Independence, MO Snow Causes Train Collision, Mar 1900

BAD TRAIN WRECK.

ACCIDENT OCCURED DURING A SNOW STORM.

NEAR KANSAS CITY, MISSOURI.

TWO OR MORE PERSONS WERE BURNED TO DEATH -- SEVERAL WERE BADLY INJURED.

Kansas City, Mo., March 1. -- The fast St. Louis day express, due to arrive in Kansas City at 5:45 this evening, was delayed by a freight train, which struck in a snow drift two miles south of Independence, Mo., about 12 miles out of Kansas City. The St. Louis local passenger train, running 40 minutes behind the fast express, came on through the blinding snow storm and crashed into the express train ahead, the engineer having failed in the driving snow to see the danger signal which the fast train had sent back.
The parlor car in the rear of the first train was literally cut in two. When Engineer FRANK RAYMOND and his fireman escaped from the wreck they crawled out through the windows of the parlor car. Fire added to the horrors of the wreck, coals from the furnace of the shattered engine having fallen among the debris of the splintered coach and soon the whole wreck was ablaze. Two or more persons, it is believed were burned. A list of the dead and seriously injured, so far as known, is as follows:
MRS. J. G. SCHMIDLAPP, Cincinnati, instantly killed, body recovered.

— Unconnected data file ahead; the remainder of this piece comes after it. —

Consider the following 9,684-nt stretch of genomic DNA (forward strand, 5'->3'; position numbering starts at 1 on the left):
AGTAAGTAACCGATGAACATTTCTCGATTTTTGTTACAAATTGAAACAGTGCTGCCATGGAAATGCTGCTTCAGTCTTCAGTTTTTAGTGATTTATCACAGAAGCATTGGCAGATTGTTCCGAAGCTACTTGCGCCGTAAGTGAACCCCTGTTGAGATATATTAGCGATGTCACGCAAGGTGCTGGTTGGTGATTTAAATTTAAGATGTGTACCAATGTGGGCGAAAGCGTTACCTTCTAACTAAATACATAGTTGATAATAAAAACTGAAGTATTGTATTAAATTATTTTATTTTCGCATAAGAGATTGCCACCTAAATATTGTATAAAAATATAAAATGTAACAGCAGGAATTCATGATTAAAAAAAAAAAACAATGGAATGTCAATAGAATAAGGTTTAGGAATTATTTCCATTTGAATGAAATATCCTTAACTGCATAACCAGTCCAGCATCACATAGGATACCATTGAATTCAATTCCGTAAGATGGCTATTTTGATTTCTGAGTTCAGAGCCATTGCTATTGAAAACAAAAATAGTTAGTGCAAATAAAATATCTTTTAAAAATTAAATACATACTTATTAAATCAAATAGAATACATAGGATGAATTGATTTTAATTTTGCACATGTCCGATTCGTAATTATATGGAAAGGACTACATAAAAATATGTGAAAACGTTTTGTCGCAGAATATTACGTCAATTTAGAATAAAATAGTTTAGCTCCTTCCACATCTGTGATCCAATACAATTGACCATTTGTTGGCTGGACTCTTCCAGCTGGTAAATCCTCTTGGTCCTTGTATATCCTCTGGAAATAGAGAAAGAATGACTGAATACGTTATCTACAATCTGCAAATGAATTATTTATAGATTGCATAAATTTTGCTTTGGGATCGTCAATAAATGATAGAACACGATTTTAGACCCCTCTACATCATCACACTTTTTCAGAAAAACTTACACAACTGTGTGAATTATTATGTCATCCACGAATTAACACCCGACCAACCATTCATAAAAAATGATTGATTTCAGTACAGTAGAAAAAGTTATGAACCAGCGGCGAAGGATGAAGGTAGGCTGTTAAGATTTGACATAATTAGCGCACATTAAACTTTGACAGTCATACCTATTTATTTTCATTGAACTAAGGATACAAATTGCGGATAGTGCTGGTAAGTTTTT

Unknown woman, body consumed in wreck.
The injured are:
J. G. SCHMIDLAPP, Cincinnati, will recover.
MISS SCHMIDLAPP, Cincinnati, scalded, will lose sight of both eyes.
MRS. J. BALKE, Cincinnati, mother of Mrs. Schmidlapp, badly scalded, eyesight lost, may recover.
W. A. VAUGHN, Cincinnati, newspaper reporter, scalded and right arm crushed, amputation necessary.
L. F. SHELDON, Sedalia, assistant superintendent of telegraph of Missouri Pacific, painfully scalded.
Brakeman FRANK McAFEE, St. Louis, badly bruised.
MRS. ELIZABETH LEE, Cincinnati, scalded.
All of the injured have been brought to the University Hospital in Kansas City.
William Rost, a farmer near whose place the wreck occurred and who was one of the first to render any assistance to the imperiled passengers, is quite sure that at least three women were burned in the wreck. When he reached the car, flames were crackling through the splintered woodwork of the car at one end, while at the other end a cloud of blistering steam was issuing from the locomotive, which had ripped the coach open from end to end. On every side were men and women crying for assistance.
Mr. Rost's first act was to pull from the wreck a woman whose legs were sticking out through a broken window. She was not badly hurt. By the time this had been accomplished, other passengers from the forward coaches had come back and helped out all of those in the burning car who could be reached.
Mr. Rost states that he saw the body of one woman jammed in the roof of the burning coach, and that it was not reached by the rescuers.
The body of another woman was consumed in full view of the passengers who gathered about the wreck. Mr. Rost and others tried to drag her out, but she was pinned under heavy wreckage. Mr. Ross says the young woman was apparently dead, as he reached her hand and there was no response to his efforts at rescue.

San Juan Islander Friday Harbor Washington 1900-03-08